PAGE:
I headed off to work, where I think I got absolutely nothing done all day. I re-ran through our conversation, through the last week, when I had been expecting a period that wasn’t coming. And then, a couple of things started to hit me. The 10th anniversary of 911 had been the weekend before. We watched a bunch of stories about the survivors, the victims on the planes, the rescue workers, the building of the memorial. We watched the plane collide with the building over and over, the towers burning, one by one the towers falling. We watched the surveillance footage of the plane hitting the pentagon, the footage of the huge burn spot outside Shanksville, PA. We watched hours of footage where thousands of people died. Where children talked about losing their fathers and it was all heart-wrenching. I was moved to the point of tears, but never cried. UNTIL: A freaking Budweiser commercial of all things. They showed a commercial where the Budweiser Clydesdale team is harnessed up. The team is trotting across green grass. Then you see the New York skyline behind them and they stop. There is the gaping hole where the towers once stood. The horses all lean their heads down and bow. And I balled. I cried and cried. Glenn looked at me like I was crazy. But darn it, it just made me so sad. And frequently in my life, animals have been able to move me in a way that humans just can’t. But looking back, I think I can honestly say, that was the first in many silly, hormonal reactions to things. It should have been my first sign.
Well, that and waking up in the middle of the night to eat. I have never done this. Perhaps half a dozen times in my whole life have I woken in the night to get up and eat. I remember doing it as a child occasionally, when I was going through a growth spurt. But as an adult, almost never. All of the sudden, I would wake up and my stomach would hurt I was so hungry. After I realized I was pregnant, I would follow my stomach’s lead more readily. And in that first trimester, I rarely missed a night of midnight snacking, to the utter delight of my two dogs.
All that day, I kept thinking it must be a mistake. Could it be true? I remember sitting quietly in my own world at lunch while my friends talked and talked. I tried to keep up with the conversation, but my mind wandered. I kept my mouth shut. I had a wonderful secret that made me excited, and scared and feeling so many emotions at once. Was this going to work out? What would people say when we did tell them? What would my life be like with a brand new, tiny baby? I knew when Glenn came to grips with it, he would make a wonderful father. I was really excited to see that. But it was overwhelming thinking of all the things that were going to have to change in my life.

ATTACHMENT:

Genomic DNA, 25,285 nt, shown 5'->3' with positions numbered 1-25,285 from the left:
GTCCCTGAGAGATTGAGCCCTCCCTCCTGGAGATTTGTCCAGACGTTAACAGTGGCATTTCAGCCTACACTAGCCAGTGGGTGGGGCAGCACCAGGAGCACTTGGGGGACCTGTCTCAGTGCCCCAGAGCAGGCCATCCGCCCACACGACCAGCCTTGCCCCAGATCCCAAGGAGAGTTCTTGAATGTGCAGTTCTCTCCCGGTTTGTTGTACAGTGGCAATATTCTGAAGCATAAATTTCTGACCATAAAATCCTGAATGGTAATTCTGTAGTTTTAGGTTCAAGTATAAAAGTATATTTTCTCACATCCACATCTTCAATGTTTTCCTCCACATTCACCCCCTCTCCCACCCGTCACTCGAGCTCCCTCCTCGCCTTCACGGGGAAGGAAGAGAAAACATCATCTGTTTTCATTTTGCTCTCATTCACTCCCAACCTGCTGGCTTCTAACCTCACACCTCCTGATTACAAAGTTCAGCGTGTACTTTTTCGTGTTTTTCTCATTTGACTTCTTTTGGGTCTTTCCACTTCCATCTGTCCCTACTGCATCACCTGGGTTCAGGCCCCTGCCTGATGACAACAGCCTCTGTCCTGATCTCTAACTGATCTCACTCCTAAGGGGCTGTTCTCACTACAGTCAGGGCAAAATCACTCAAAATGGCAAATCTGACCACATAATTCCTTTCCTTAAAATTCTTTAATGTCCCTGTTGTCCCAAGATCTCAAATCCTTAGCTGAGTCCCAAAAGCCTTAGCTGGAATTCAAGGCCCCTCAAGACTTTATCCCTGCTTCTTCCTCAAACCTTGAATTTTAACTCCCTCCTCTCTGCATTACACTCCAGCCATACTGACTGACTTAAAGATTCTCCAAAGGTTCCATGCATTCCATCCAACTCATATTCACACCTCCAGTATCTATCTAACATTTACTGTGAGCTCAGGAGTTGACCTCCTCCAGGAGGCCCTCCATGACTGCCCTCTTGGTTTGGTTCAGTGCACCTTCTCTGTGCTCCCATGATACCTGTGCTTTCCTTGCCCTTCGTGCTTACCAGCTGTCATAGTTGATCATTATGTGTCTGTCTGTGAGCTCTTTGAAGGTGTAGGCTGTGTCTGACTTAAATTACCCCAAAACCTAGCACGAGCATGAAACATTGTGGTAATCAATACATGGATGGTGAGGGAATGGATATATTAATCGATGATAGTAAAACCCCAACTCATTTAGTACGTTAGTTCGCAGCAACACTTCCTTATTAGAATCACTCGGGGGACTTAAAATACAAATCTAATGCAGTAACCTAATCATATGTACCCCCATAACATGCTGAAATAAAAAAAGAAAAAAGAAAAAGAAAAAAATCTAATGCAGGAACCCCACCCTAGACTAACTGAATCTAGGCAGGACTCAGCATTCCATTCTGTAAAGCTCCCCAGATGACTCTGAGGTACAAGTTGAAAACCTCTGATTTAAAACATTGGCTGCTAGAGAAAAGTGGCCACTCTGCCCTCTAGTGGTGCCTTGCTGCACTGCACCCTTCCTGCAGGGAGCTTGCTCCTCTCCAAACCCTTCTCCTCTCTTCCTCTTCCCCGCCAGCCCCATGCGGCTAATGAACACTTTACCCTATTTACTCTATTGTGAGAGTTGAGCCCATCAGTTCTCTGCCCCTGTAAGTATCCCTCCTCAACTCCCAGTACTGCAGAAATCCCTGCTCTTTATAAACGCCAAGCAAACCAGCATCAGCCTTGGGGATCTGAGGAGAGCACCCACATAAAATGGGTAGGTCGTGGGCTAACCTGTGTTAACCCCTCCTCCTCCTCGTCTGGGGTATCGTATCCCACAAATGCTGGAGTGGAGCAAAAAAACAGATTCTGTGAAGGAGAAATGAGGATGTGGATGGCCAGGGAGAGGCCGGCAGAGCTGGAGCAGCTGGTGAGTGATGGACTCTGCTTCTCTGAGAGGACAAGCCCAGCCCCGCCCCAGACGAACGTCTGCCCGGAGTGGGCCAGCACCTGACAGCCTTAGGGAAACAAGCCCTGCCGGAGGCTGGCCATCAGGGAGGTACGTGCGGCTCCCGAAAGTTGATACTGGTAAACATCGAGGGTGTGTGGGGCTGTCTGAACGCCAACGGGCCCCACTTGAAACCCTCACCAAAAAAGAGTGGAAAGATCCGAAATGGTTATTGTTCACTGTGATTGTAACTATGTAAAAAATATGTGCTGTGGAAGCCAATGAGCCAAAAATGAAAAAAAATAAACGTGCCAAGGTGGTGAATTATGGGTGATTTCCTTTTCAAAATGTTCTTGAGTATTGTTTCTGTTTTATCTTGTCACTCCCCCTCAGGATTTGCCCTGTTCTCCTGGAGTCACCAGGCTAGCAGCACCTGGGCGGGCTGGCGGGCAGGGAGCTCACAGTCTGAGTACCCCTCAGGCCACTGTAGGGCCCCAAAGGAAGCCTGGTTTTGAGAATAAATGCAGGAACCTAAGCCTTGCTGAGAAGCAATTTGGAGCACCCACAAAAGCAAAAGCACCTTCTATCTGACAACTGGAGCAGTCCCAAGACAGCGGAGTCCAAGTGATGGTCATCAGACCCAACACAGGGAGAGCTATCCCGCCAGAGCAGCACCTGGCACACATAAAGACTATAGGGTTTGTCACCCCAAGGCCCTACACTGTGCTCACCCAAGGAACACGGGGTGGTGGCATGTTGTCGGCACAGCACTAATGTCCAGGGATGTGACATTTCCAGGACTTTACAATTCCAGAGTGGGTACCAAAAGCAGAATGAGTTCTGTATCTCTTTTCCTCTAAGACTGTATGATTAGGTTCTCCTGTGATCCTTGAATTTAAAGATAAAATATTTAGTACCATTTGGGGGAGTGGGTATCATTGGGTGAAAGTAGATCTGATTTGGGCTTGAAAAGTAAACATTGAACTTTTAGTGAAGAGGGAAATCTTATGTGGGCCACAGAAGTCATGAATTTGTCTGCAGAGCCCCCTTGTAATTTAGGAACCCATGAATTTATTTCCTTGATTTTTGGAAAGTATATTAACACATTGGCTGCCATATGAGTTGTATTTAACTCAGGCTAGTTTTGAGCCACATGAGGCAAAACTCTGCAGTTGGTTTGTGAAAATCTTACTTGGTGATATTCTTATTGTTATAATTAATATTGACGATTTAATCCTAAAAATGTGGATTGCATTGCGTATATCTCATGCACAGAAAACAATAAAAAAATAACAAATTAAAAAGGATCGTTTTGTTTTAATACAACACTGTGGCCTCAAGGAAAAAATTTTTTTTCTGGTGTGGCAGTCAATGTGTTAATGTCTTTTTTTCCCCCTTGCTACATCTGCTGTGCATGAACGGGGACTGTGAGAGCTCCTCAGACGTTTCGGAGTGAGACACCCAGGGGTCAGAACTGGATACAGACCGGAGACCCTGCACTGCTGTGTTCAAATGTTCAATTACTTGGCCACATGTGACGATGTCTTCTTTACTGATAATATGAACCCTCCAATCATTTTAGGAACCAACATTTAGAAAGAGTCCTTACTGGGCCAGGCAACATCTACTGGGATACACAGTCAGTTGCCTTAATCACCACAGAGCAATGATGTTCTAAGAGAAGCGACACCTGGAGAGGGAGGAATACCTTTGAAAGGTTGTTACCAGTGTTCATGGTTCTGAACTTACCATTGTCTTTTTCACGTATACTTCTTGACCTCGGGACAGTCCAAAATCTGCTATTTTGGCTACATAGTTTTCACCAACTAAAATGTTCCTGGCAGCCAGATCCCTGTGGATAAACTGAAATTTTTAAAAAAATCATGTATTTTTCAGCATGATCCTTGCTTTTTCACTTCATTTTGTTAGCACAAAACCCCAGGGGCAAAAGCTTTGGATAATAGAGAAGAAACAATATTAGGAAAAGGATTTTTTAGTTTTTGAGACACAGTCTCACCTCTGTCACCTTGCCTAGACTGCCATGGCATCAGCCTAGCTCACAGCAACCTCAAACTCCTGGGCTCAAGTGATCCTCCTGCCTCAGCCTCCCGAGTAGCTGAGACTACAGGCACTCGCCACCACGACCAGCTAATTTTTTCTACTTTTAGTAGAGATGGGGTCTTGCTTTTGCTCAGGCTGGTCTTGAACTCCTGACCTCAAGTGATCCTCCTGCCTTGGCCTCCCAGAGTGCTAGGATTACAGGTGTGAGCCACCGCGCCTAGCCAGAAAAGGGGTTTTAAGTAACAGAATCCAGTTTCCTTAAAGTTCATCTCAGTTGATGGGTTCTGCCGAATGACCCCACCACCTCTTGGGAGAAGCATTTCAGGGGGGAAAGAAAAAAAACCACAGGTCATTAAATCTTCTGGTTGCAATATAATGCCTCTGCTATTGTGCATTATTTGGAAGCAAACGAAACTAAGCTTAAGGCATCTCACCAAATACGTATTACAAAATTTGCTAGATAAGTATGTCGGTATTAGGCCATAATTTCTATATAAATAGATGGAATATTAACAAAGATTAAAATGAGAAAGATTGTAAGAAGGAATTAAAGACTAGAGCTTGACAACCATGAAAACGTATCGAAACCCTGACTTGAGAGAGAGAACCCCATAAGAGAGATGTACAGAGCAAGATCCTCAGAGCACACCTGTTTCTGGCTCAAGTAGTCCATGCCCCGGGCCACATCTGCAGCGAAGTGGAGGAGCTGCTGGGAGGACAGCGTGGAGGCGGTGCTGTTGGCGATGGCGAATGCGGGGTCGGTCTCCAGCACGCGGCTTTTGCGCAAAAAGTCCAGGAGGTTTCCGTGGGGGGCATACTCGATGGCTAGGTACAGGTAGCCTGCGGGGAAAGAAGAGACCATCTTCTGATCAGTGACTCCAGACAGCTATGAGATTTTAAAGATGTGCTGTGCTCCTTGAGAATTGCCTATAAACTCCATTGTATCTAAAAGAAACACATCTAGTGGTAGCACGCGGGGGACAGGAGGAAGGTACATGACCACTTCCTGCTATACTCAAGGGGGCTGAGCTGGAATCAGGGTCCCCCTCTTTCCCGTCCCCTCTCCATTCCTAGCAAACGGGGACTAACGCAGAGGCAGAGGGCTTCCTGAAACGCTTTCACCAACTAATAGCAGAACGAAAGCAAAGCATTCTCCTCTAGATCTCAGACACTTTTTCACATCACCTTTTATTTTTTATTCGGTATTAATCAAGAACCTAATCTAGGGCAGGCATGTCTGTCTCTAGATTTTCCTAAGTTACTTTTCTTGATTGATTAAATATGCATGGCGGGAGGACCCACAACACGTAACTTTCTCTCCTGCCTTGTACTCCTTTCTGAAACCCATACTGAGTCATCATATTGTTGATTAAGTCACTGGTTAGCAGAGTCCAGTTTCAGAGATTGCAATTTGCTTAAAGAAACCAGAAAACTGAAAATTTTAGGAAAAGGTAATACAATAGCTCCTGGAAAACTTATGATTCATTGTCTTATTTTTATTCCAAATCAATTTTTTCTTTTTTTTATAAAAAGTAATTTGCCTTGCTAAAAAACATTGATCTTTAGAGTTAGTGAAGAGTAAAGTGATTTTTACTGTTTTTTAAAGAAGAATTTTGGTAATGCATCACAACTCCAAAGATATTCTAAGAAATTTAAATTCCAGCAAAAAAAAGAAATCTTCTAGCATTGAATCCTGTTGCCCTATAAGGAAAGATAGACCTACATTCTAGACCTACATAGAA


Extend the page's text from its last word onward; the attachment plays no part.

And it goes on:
I called my doctor’s office, excited to have my news either confirmed or disproven. I was rather taken aback when the nurse told me that they didn’t do a first appointment until 7 weeks. That was 2.5 weeks away. How on earth was I going to stand the suspense? I made the appointment and wondered what would happen at that appointment. Would we get a dating ultrasound? Or just a pregnancy test? I looked online to see that the answer varied widely from one OB to another. But, it sounded like the symptoms I was experiencing were about what one would expect and what others in my boat were experiencing, so I tried not to worry. I did use an online calculator to figure my due date: May, 21, 2012. WHOA!
That night, I went to the grocery store and purchased two digital pregnancy tests along with my normal groceries. I wandered through the baby section and wondered at all the tiny things. Could there really be one growing inside me right now? Surely not! Then as I headed out of the baby section, I saw an end-cap with a three-pack of white onsies with a UT Longhorn on them.
On impulse, I bought them. That night, I laid them on Glenn’s pillow before he got home. When he came home, I greeted him and kissed him and he was very quiet. He walked into the bedroom, picked up the onesies pack, carried it into the closet and hung it up next to his shirts and proceeded to change clothes. Then he laid down on the bed and was very quiet. I tried to talk to him, but he seemed very distant, so I tried not to be hurt and went about my business. I know that he deals with things differently than I do. I want to talk through something and he mulls on it for hours, sometimes days. Frequently he has thought something through much more thoroughly than I have, so this seemed like his way of dealing with life-altering news and I tried not to get too bothered by it.